Konark
Sun Temple, a UNESCO World Heritage site
UNESCO World Heritage site
at Konark, Odisha. The dynasty was founded by King Anantavarman Chodaganga, descendants of the Western Ganga Dynasty[4] that rule southern parts of modern Karnataka and the Chola
Chola
dynasty
[...More...]

"Eastern Ganga Dynasty" on:
Wikipedia
Google
Yahoo
Parouse

picture info

Rajahnate Of Cebu
Neolithic
Neolithic
ageCallao and Tabon peoples Arrival of the Negritos Austronesian expansion Angono Petroglyphs Lal-lo and Gattaran Shell Middens Jade cultureIron ageSa Huyun Culture Society of the Igorot Ancient barangaysEvents/ArtifactsBalangay grave goods Manunggul Jar Prehistoric gems Sa Huyun-Kalanay Complex Maitum Anthropomorphic PotteryArchaic epoch (900–1565) Historically documented city-states/polities (by geography from North to South)Samtoy chieftaincy Caboloan Tondo Namayan Rajahnate of Maynila Ma-i Madja-as Chiefdom of Taytay Rajahnate of
[...More...]

"Rajahnate Of Cebu" on:
Wikipedia
Google
Yahoo
Parouse

picture info

Sri Vijaya
Srivijaya
Srivijaya
(also written Sri Vijaya, Indonesian/Malay: Sriwijaya, Javanese: ꦯꦿꦶꦮꦶꦗꦪ, Sundanese: ᮞᮢᮤᮝᮤᮏᮚ, Thai: ศรีวิชัย RTGS: Siwichai, Sanskrit: श्रीविजय, Śrīvijaya, Khmer: ស្រីវិជ័យ "Srey Vichey", known by the Chinese as Shih-li-fo-shih and San-fo-ch'i Chinese: 三佛齊)[3]:131 was a dominant thalassocratic Malay city-state based on the island of Sumatra, Indonesia, which influenced much of Southeast Asia.[4] Srivijaya
Srivijaya
was an important centre for the expansion of Buddhism
Buddhism
from the 8th to the 12th century. Srivijaya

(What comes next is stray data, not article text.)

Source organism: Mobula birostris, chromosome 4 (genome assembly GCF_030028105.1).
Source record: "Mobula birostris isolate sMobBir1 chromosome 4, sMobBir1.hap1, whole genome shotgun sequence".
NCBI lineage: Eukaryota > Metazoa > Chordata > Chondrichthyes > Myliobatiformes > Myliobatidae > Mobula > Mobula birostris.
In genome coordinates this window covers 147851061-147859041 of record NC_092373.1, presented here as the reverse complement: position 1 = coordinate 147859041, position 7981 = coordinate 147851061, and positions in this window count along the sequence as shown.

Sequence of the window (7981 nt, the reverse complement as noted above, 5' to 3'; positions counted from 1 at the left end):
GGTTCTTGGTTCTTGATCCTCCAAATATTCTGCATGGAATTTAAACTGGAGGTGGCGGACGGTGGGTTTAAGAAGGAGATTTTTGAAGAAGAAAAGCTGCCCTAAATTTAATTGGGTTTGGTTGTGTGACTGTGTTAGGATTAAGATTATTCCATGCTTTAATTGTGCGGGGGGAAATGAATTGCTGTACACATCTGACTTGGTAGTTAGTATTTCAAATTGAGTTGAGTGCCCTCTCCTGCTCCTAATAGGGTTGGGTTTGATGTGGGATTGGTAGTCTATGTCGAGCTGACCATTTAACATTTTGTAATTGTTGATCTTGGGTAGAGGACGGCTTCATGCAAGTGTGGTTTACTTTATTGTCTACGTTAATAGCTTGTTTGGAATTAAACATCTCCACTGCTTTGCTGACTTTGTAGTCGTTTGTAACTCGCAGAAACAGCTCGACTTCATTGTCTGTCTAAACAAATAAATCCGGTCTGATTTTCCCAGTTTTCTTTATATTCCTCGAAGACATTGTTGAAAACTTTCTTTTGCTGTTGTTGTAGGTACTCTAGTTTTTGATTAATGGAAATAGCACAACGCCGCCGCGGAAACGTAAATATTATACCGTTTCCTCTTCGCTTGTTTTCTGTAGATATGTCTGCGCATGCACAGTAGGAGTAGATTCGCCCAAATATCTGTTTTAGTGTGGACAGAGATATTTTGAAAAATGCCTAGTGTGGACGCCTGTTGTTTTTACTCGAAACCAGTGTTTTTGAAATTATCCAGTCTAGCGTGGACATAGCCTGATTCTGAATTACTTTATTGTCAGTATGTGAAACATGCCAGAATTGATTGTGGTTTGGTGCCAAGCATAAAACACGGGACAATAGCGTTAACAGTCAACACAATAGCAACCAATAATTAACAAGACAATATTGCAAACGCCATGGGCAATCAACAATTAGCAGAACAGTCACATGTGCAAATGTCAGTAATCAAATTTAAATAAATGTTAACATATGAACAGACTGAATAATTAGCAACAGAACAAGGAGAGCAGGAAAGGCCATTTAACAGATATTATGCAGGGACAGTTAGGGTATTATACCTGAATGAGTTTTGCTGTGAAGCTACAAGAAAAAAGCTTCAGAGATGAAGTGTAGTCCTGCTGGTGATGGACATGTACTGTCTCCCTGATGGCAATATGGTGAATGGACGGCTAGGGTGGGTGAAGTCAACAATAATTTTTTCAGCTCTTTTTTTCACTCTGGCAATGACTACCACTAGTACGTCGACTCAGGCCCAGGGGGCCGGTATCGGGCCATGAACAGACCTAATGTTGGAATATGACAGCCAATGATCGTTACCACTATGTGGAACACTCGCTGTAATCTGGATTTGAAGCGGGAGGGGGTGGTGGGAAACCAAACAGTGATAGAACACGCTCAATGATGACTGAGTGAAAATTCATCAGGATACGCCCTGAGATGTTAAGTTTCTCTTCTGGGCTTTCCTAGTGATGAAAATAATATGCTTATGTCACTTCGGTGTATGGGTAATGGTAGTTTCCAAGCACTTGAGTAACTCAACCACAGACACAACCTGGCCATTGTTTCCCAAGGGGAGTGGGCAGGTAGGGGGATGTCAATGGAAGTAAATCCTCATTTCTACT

Srivijaya
was the first unified kingdom to dominate much of Malay archipelago.[5] The rise of the Srivijayan Empire
Empire
is seen to run parallel to the end of the Malay sea-faring period
[...More...]

"Sri Vijaya" on:
Wikipedia
Google
Yahoo
Parouse

Athirajendra Chola
Athirajendra Chola
Chola
(1070 CE) reigned for a very short period of few months as the Chola
Chola
king succeeding his father Virarajendra Chola. His reign was marked by civil unrest, possibly religious in nature, in which he was killed
[...More...]

"Athirajendra Chola" on:
Wikipedia
Google
Yahoo
Parouse

picture info

Uttama Chola
Uttama Chola
Chola
born Madurantaka ascended the Chola
Chola
throne c. 970 CE succeeding Parantaka Chola
Chola
II. According to Tiruvalangadu plates of Rajendra Chola, Madurantaka Uttama Chola's reign is placed after Aditya II. The latter may have been a co-regent of his father Sundara Chola
Chola
and seems to have died before he could formally ascend the throne.[1] Uttama was the cousin of Parantaka II and was the son of the illustrious Sembiyan Mahadevi and Gandaraditya.[2][3]Contents1 Controversial ascension 2 Role in Aditya II’s Assassination 3 Chola
Chola
army and campaigns 4 Personal life 5 Death and Succession 6 Inscriptions 7 Notes 8 ReferencesControversial ascension[edit] The circumstances under which Uttama ascended the Chola
Chola
throne is surrounded by controversy and mystery
[...More...]

"Uttama Chola" on:
Wikipedia
Google
Yahoo
Parouse

picture info

Rajendra Chola I
Rajendra Chola
Chola
I or Rajendra I was a Chola
Chola
emperor of India who succeeded his father Rajaraja Chola
Rajaraja Chola
I to the throne in 1014 CE. He is considered as one of the greatest emperors of India
[...More...]

"Rajendra Chola I" on:
Wikipedia
Google
Yahoo
Parouse
.